Substance-using youths, aged 14 to 24 years, seeking ED care for an assault-related injury and a proportionately sampled group of non–assault-injured youth enrolled from September 2009 through December 2011.
Firearm violence (victimization/perpetration) and validated questionnaire items.
A total of 599 youths were enrolled, and presence/absence of future firearm violence during follow-up could be ascertained in 483 (52.2% were positive). The sample was randomly split into training (75%) and post–score-construction validation (25%) sets. Using elastic-net penalized logistic regression, 118 baseline predictors were jointly analyzed; the most predictive variables fell predominantly into 4 domains: violence victimization, community exposure, peer influences, and fighting. By selection of 1 item from each domain, the 10-point SaFETy (Serious fighting, Friend weapon carrying, community Environment, and firearm Threats) score was derived. SaFETy was associated with firearm violence in the validation set (odds ratio [OR], 1.47 [95% CI, 1.23 to 1.79]); this association remained (OR, 1.44 [CI, 1.20 to 1.76]) after adjustment for reason for ED visit. In 5 risk strata observed in the training data, firearm violence rates in the validation set were 18.2% (2 of 11), 40.0% (18 of 45), 55.8% (24 of 43), 81.3% (13 of 16), and 100.0% (6 of 6), respectively.
The study was conducted in a single ED and involved substance-using youths. SaFETy was not externally validated.
The SaFETy score is a 4-item score based on clinically feasible questionnaire items and is associated with firearm violence. Although broader validation is required, SaFETy shows potential to guide resource allocation for prevention of firearm violence.
National Institute on Drug Abuse R01024646.
Flint Youth Injury study flow chart.
ED = emergency department.
Variable importance determined by the predictive model, expressed as standardized regression coefficients (divided by the minimum so that the smallest score is 1).
POV = point of view.
Table 1. Highest-Ranked Prognostic Factors for Future Firearm Violence
Table 2. Rules for Calculation of the SaFETy Score
Distribution of SaFETy scores among youth with and without firearm violence during the follow-up period in the validation data.
SaFETy = Serious fighting, Friend weapon carrying, community Environment, and firearm Threats.
Table 3. Sensitivity and Specificity for SaFETy Score Thresholds Between 1 and 10 in the Validation Set
Appendix Table 1. Sensitivity and Specificity for SaFETy Score Thresholds Between 1 and 10 in the Training Set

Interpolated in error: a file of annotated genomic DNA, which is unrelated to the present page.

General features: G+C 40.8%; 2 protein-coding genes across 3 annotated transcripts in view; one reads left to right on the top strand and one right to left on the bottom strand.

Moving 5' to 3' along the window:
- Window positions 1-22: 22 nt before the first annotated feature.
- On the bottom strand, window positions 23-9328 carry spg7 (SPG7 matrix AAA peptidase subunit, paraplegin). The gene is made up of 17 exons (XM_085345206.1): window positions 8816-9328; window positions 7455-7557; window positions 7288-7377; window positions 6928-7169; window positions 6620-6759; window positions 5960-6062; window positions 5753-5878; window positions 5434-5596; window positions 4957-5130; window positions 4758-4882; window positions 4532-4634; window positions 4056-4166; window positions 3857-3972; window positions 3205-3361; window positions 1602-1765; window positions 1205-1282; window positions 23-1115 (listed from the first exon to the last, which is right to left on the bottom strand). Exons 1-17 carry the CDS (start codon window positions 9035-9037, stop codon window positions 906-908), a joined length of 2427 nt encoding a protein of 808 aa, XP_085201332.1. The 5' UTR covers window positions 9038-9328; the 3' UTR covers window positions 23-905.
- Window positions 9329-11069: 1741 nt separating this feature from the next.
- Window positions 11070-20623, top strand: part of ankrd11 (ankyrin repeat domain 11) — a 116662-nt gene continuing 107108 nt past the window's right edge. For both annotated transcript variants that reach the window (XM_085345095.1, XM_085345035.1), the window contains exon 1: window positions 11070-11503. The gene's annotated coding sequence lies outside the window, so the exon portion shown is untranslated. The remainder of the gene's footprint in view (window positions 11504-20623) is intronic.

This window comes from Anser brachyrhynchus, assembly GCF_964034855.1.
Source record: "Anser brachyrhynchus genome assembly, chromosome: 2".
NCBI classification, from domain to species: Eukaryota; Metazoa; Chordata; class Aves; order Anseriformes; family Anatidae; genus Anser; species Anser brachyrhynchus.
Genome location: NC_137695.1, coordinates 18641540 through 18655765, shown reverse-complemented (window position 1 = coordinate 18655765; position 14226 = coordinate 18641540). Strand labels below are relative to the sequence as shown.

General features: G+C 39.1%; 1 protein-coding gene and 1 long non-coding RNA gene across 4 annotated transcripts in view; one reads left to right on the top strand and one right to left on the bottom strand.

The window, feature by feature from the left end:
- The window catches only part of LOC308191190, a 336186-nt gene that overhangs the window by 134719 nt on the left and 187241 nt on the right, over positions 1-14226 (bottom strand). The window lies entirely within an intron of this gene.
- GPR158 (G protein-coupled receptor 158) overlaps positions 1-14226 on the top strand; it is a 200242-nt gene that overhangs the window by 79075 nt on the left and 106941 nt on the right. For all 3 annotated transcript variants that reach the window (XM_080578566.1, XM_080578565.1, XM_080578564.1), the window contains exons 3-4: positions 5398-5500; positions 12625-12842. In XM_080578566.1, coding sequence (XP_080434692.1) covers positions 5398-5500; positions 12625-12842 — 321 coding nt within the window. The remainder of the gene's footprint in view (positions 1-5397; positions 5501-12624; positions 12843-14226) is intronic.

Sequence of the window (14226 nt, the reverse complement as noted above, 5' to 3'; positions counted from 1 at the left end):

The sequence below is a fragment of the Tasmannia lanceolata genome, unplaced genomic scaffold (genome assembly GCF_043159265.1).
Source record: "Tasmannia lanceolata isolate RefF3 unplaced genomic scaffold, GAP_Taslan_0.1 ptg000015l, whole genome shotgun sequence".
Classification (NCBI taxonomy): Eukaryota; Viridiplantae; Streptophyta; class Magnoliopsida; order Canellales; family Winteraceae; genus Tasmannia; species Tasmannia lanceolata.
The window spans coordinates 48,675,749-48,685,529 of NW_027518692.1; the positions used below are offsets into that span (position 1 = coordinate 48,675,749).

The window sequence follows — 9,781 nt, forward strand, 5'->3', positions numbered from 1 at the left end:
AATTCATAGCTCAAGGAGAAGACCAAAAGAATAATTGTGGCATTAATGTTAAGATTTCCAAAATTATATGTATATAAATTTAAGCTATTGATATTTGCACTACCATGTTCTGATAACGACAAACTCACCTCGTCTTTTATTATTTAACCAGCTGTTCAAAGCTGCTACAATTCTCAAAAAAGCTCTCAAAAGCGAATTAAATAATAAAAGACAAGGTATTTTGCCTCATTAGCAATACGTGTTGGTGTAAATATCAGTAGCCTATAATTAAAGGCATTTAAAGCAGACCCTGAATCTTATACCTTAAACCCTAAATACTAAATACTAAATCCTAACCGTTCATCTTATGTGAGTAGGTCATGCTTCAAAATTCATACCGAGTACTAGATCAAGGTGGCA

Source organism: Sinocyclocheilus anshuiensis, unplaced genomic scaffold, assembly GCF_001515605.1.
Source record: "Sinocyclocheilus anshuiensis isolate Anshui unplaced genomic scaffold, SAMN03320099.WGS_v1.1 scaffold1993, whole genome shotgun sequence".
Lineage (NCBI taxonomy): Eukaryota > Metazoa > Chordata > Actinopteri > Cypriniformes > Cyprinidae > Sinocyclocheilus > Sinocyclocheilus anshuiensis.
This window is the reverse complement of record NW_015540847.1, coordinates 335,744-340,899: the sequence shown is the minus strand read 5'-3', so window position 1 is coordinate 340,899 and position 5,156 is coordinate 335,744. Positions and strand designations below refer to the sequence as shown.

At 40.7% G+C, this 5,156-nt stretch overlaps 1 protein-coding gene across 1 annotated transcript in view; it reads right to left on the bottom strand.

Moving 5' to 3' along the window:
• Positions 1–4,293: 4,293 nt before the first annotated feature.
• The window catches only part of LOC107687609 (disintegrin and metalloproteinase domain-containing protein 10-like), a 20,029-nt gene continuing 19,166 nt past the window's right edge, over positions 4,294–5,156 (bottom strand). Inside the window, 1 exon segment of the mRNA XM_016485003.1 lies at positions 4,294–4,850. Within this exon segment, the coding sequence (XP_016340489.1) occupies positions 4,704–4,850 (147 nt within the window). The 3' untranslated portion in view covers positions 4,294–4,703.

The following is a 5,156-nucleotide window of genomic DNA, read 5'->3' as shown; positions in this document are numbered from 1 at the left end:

Future firearm violence rates in the validation data set (dashed line) in 5 risk strata identified by using the training data set (solid line).
SaFETy = Serious fighting, Friend weapon carrying, community Environment, and firearm Threats.
Appendix Table 2. Joint Distribution of Violent Injury and Future Firearm Violence Status
Appendix Table 3. Relationship Between Future Firearm Violence and SaFETy Score and Assault Injury Presentation
Appendix Table 4. Description of Highest-Ranked Factors for Future Firearm Violence Among Those Presenting for Violent Injury
Appendix Table 5. Description of Highest-Ranked Factors for Future Firearm Violence Among Those Not Presenting for Violent Injury
Appendix Table 6. Sensitivity and Specificity in the Validation Set, Stratified by AI or Non-AI Group (95% CIs)
Appendix Table 7. Frequency Tables of the SaFETy Score in the Validation Data Set, Stratified by Group Membership
Appendix Table 8. Sensitivity and Specificity in the Training Set, Stratified by AI or Non-AI Group (95% CIs)
Appendix Table 9. Frequency Tables of the SaFETy Score in the Training Data Set, Stratified by Group Membership
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Goldstick JE, Carter PM, Walton MA, et al. Development of the SaFETy Score: A Clinical Screening Tool for Predicting Future Firearm Violence Risk. Ann Intern Med. 2017;166:707–714. [Epub ahead of print 11 April 2017]. doi: 10.7326/M16-1927
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Published: Ann Intern Med. 2017;166(10):707-714.
Published at www.annals.org on 11 April 2017
Emergency Medicine, Prevention/Screening, Tobacco, Alcohol, and Other Substance Abuse.